Nfld. & Labrador

Innu court interpreters underpaid, Sheshatshiu's justice co-ordinator says

It is impossible to fill positions for court interpreters if a competitive salary cannot be offered, David Penashue says.

David Penashue says there's not enough incentive to fill key justice roles in Labrador

An Innu interpreter speaking with an elder between sessions at the recent constitutional challenge raised in a trial involving an alleged illegal hunt of caribou. (Jacob Barker/CBC)

With language cited as a big barrier facing Innu people that are going through the justice system in Labrador, the Sheshatshiu Innu First Nation (SIFN) says keeping courtrooms staffed with Innu interpreters is no easy task.

"Right now, there are a lot of files of First Nation people from here, from Natuashish and Sheshatshiu," justice co-ordinator David Penashue said.

"We had some people that tried to apply for it but they are having a hard time. They [needed] a babysitter to work there."

The band is funded by the province to provide key justice positions for Innu people.

An hourly rate paid through the courthouse for an on-call interpreter is $45 per hour and includes transportation and meal costs. The permanent position, which the band has been unable to fill for over a year, pays $40,000 a year and doesn't include fuel or food.

Penashue said the amount of money the band receives to fund the programs was put in place as part of a pilot project and it hasn't changed since 2008.

He said the low salary provides no incentive for people to take on the role and that it simply isn't a competitive job package for potential applicants.

David Penashue is justice coordinator for the Sheshatshiu Innu First Nation. (Jacob Barker/CBC)

In order to fill the permanent position, applicants must undergo a background check, which isn't necessary for a worker who signs on for the on-call position.

"For them, if they call somebody, they don't screen them, they just take them," Penashue said.

Court left scrambling

Sometimes, as CBC has witnessed at recent matters, the court is often scrambling to find interpreters for matters that have been scheduled long in advance.

In one instance, a trial — which had already faced several delays — was further delayed after someone realized the interpreter was less familiar with the Innu dialect in Natuashish than in Sheshatshiu.

We told the province we need help here and they need to do something.- David Penashue

"I know that the court, they're frustrated also, with the situation," Penashue said. "I see sometimes a year, over a year [of delays] because of translating."

The issue isn't just with interpreters, Penashue said, salaries are also low for their parole worker, their victim service worker and the Sheshatshiu Innu liaison officer at the Labrador Correctional Centre.

The band has requested funding from the provincial government to bring salaries up to a more competitive level, around $70,000-80,000 a year, without success.

The Supreme courthouse in Happy Valley-Goose Bay. (Katie Breen/CBC)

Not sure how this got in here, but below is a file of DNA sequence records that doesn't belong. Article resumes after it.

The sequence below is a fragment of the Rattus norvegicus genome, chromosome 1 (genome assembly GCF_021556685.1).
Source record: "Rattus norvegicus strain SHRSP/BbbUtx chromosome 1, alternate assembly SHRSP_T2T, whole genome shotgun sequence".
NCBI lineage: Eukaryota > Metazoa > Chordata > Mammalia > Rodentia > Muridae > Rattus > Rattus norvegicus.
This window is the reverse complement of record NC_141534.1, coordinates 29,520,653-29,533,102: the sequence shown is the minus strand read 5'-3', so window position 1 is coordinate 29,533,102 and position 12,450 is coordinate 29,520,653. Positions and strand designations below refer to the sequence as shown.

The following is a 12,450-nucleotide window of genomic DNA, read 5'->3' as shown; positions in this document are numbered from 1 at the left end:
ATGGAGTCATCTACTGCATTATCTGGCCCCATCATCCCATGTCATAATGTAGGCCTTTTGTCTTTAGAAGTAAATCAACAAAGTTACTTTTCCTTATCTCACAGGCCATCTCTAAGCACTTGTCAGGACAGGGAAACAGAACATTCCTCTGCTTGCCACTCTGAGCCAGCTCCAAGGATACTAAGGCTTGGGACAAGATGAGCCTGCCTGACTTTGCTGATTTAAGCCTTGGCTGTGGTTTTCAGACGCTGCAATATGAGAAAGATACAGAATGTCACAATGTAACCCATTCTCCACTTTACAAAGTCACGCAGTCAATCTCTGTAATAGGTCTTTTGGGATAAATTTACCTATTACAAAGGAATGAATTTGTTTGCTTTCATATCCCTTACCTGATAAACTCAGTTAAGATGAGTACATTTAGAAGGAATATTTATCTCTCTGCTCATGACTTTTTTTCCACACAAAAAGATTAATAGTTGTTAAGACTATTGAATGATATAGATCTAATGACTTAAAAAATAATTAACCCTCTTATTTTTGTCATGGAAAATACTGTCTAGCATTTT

"We have good workers, but they are asking for more," Penashue said. "We told the province we need help here and they need to do something."

The court currently does travel the north coast of Labrador, including Natuashish, on a circuit.

The Sheshatshiu First Nation has been requesting to be included in that circuit since 2013. Right now, anyone needing to attend a court matter has to travel 45 kilometres to Happy Valley-Goose Bay.

A table of Innu symbols laid out at a rare sentencing circle held in Sheshatshiu in 2016. (Jacob Barker/CBC)

"That will help out also with translating stuff, right? To bring our court back in our community. Some people have no vehicle to go out there." 

Government response

Newfoundland and Labrador's Department of Justice responded in writing to several CBC questions about Innu-Aimun interpreters and other SIFN justice positions.

"During times of fiscal restraint, the department is trying to work within already allocated budgets," the response from a spokesperson read. 

Andrew Parsons is the current minister of justice and public safety for the government of Newfoundland and Labrador. (CBC)

"All positions are recruited for using predetermined qualifications including education [and] work experience."

The department said it provides $55,000 per year for the parole, interpreter and victim services positions, as well as $31,000 for a part-time prison liaison officer. Penashue said a certain portion of that funding goes toward administration costs.

"We are not aware of any matters delayed for one year because of any issues with interpretation," the statement read.

The department did not address the issue of the lack of a Mushua Innu First Nation liaison officer to care for inmates from Natuashish in the Labrador Correctional Centre, but did say at no time would the department deny cultural services to its inmates.

"The Prison Liaison Worker position, funded through SIFN, services the inmate population from both Innu communities." 

Penashue had also expressed dismay that an interpreter course had not been held since 2008. The province said it is in talks with the College of the North Atlantic to offer an Innu interpreter program in 2019.

It said "assignment and distribution" of the province's circuit court lay with the chief judge of the provincial court. It referred to a 2012 review that sought to inform "best practices and realize efficiencies."

"[The review had] particular emphasis on the assessment of individual circuit caseloads, sitting times, collapse rates, proximity to other circuit locations and home courts, as well as operational costs," the Department of Justice statement read.

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ABOUT THE AUTHOR

Jacob Barker

Videojournalist

Jacob Barker is a videojournalist for CBC Windsor.

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